Tsilhqot'in decision on aboriginal title sets new rules for industry

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      One of B.C.’s most influential First Nations leaders is challenging the conventional wisdom that a landmark Supreme Court of Canada ruling on aboriginal land title is bad news for big businesses.

      “I see this decision as providing required clarity and the rules of the game,” said Jody Wilson-Raybould, regional chief of the B.C. Assembly of First Nations. “I think it’s an opportunity. First Nations want to be a part of resource development where resource development will benefit them and won’t infringe on their lands.”

      The June 26 decision in the case of B.C.’s Tsilhqot’in Nation settled long-standing questions concerning geographic areas to which First Nations groups hold recognized title. On matters of natural-resource development projects, such as the proposed Enbridge Northern Gateway pipeline, the court found there should be a requirement of consent, as opposed to consultation.

      In a June 26 media release, the B.C. government similarly praised the court’s decision for providing clarity on issues concerning the land of First Nations peoples.

      “The decision provides additional certainty around processes and tests that are applied to the relationship between the Province and Aboriginal peoples,” said Attorney General and Minister of Justice Suzanne Anton in the release. “We believe this is the right approach as it enables First Nations to fully participate in economic development.”

      Bill Gallagher has followed aboriginal court challenges in Canada since the early 1980s. On the phone from Ontario, he told the Straight that he counts the Tsilhqot’in Nation’s victory in the case over the government of British Columbia as First Nations’ win number 195.

      “This ruling is an expression of the culmination of the rise of Native empowerment,” the lawyer and author said. Gallagher explained that the Tsilhqot’in decision has “provided clarity” and “crystallized” issues that have been debated and appealed in many previous cases.

      “This is the capstone ruling,” he said. “They have written this case up in such a legally bulletproof fashion that it is a masterpiece of aboriginal-law jurisprudence.”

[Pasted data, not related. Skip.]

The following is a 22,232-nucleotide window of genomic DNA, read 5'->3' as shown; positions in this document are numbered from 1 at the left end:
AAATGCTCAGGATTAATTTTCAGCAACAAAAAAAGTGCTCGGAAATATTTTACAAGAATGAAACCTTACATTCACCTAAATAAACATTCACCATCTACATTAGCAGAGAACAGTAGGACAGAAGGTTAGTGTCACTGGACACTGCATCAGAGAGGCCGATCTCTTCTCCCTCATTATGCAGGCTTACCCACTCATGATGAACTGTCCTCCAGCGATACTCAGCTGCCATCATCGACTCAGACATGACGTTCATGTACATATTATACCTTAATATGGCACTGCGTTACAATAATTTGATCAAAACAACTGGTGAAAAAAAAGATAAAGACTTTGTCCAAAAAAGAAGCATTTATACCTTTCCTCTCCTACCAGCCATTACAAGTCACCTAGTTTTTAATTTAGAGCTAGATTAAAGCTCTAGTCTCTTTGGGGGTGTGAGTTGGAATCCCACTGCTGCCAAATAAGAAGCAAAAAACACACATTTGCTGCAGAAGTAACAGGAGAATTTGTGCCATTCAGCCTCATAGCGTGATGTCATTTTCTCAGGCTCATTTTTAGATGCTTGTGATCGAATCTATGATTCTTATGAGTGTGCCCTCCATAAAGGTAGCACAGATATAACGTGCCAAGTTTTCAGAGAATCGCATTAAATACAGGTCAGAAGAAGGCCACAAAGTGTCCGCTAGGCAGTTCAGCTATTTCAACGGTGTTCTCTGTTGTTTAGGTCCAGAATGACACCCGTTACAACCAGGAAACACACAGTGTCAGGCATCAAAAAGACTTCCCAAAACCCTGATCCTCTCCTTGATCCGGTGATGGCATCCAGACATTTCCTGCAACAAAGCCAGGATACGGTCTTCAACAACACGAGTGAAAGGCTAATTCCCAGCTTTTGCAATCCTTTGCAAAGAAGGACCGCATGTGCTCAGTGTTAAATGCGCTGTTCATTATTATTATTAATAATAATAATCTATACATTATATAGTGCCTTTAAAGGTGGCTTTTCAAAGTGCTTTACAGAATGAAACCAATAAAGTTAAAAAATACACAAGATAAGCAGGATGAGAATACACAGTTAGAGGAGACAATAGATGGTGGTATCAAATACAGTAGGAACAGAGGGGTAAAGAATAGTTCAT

Gallagher argued that stakeholders, including corporations, should therefore view the Tsilhqot’in decision as a “liberating experience”.

      “They now at least know what is expected of them: to address First Nations one on one, to extend a hand of corporate friendship,” he said.

      Gallagher predicted the days of industry relying on government to settle disputes with First Nations will become a thing of the past. “They’ll have to now go out and bring First Nations on as partners,” he said.

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      John Gilberts

      Jul 2, 2014 at 5:05pm

      The lawyer and legal scholar BC imprisoned and disbarred for his defence of Indigenous sovereignty and the Sundancers at Gustafsen Lake in 1995 has written on the Tsilhqot'in Nation Case.

      Contrary to the wall to wall feel-good propaganda of this being a 'win', Bruce Clark, opines that the decision "has vested in the non-native courts the jurisdiction to expropriate indigenous sovereignty in the public interest..."

      So is this case really a 'game changer' or the same old colonialist game as Clark maintains of constitutional fraud, treason and genocide? 'Extinguishment with consent' anyone?

      The Rule of Law vs the Rule of Judicial Discretion: The Tsilhqot'in Nation Case - by Bruce Clark

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      Ah Yes.

      Jul 2, 2014 at 7:07pm

      Ah yes. Now the corporations will learn that they need to buy off aboriginal leadership as well as the leadership of the Canadian government.

      Cost of doing business I guess.

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      All right!

      Dec 14, 2014 at 11:10am

      Well, now at least we can see whether and how much FN really care about the land, or whether they care about the money, just like the corporations. I will be watching closely. In my opinion, it is too close to call, but experience tells me that if you give them some money, they will shut up. So sad, really.

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